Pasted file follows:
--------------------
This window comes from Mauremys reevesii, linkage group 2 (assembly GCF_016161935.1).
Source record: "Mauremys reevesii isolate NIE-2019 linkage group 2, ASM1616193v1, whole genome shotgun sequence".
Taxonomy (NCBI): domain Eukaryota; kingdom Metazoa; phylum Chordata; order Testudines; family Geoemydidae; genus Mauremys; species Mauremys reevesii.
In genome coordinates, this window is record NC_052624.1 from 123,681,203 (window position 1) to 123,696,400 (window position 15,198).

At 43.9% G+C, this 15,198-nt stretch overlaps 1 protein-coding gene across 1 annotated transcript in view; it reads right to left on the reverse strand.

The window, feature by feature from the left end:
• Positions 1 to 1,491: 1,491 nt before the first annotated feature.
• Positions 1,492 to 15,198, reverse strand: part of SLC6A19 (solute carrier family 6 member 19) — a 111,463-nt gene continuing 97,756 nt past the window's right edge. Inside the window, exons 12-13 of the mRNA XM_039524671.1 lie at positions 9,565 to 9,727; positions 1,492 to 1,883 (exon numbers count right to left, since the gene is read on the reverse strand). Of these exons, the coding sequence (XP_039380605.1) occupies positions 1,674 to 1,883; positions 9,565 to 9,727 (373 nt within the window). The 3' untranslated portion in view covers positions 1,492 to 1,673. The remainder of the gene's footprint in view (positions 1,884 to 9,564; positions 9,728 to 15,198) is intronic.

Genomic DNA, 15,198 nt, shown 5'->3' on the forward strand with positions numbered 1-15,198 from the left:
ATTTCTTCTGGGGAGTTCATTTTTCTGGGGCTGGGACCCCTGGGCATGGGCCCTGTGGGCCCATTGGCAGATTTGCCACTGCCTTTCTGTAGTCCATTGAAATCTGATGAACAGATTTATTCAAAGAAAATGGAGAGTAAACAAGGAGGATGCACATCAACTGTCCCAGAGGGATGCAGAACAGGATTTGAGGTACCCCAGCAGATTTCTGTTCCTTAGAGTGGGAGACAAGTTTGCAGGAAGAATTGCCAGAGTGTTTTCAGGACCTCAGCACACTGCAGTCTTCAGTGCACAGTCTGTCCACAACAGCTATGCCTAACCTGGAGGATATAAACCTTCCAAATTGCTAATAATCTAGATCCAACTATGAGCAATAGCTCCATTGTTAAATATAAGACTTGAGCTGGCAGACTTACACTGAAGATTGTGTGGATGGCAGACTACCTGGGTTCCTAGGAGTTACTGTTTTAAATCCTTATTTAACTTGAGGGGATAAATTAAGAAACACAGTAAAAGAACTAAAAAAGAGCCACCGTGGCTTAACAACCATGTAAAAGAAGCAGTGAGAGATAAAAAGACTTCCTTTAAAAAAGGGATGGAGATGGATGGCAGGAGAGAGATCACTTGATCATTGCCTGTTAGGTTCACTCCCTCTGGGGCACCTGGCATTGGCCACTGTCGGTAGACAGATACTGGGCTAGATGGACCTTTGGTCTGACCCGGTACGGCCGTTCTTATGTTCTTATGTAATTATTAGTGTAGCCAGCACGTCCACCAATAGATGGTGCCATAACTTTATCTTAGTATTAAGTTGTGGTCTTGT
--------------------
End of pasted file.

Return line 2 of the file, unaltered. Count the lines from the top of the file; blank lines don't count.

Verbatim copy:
Source record: "Mauremys reevesii isolate NIE-2019 linkage group 2, ASM1616193v1, whole genome shotgun sequence".